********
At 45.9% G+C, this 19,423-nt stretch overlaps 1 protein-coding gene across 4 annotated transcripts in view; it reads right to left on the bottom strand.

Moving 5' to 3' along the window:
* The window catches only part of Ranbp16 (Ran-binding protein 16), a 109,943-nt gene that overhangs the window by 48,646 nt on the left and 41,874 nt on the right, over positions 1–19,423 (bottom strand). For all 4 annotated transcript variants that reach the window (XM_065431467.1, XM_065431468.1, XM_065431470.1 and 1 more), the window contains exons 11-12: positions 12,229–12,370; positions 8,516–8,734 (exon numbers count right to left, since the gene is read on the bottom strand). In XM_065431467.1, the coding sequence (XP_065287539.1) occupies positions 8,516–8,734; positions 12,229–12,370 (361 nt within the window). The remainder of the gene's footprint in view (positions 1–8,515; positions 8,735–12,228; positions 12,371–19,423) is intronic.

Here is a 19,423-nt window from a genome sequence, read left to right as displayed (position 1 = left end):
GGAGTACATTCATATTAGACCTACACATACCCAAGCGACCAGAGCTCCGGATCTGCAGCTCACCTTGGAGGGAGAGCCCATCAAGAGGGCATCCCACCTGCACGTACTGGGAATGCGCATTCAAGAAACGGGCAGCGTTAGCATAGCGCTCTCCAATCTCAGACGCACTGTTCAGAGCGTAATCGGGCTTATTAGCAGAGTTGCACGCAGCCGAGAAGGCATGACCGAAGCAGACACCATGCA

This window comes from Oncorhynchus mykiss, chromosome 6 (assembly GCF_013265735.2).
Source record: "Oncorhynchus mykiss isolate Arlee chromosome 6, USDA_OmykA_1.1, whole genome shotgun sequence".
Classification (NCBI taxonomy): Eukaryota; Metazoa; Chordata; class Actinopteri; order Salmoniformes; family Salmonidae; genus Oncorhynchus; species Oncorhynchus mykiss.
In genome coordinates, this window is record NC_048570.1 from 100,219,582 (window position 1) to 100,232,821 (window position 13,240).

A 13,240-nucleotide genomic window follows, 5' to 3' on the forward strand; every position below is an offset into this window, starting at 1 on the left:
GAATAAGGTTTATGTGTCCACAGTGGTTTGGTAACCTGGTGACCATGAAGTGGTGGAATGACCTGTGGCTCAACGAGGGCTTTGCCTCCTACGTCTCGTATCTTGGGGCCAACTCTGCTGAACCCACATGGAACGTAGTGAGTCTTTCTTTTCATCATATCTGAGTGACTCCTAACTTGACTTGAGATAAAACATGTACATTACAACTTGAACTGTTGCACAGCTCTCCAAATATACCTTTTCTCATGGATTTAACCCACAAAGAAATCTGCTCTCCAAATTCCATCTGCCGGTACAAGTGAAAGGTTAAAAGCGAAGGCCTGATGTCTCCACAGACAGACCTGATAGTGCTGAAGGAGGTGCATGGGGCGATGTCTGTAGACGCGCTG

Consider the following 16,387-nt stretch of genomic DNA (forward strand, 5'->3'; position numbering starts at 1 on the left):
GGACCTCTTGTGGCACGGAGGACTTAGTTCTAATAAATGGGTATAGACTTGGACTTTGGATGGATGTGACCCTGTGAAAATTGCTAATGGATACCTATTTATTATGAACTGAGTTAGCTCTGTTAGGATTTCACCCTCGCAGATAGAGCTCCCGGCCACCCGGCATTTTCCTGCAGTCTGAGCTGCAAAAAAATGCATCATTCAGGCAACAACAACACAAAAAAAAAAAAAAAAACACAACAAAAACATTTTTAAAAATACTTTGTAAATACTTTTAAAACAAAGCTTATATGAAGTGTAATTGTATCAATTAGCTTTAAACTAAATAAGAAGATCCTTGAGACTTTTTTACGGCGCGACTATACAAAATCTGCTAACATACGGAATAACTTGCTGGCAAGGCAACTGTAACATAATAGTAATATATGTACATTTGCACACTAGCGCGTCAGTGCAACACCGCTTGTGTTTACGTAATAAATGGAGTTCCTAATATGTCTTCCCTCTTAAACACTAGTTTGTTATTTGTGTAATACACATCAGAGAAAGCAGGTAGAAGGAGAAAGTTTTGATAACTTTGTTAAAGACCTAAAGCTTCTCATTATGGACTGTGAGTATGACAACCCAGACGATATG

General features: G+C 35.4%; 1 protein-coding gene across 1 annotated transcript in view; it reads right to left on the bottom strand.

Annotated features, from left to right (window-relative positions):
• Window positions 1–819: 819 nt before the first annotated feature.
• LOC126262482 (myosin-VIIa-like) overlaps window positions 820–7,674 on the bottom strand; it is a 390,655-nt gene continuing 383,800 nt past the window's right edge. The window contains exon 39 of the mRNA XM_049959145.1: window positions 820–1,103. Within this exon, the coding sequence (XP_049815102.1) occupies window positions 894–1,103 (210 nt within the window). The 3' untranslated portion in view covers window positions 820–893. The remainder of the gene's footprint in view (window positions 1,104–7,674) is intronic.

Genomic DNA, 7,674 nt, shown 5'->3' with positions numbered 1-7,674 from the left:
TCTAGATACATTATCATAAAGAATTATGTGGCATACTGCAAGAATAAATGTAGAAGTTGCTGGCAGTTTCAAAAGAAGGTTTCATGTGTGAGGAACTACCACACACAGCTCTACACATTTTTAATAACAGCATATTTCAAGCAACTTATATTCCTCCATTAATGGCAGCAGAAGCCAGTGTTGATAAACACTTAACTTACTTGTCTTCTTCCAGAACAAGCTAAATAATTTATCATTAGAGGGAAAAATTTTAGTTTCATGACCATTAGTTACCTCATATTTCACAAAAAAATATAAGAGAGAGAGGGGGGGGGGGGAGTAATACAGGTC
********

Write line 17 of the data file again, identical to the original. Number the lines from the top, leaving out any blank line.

• LOC126262482 (myosin-VIIa-like) overlaps window positions 820–7,674 on the bottom strand; it is a 390,655-nt gene continuing 383,800 nt past the window's right edge. The window contains exon 39 of the mRNA XM_049959145.1: window positions 820–1,103. Within this exon, the coding sequence (XP_049815102.1) occupies window positions 894–1,103 (210 nt within the window). The 3' untranslated portion in view covers window positions 820–893. The remainder of the gene's footprint in view (window positions 1,104–7,674) is intronic.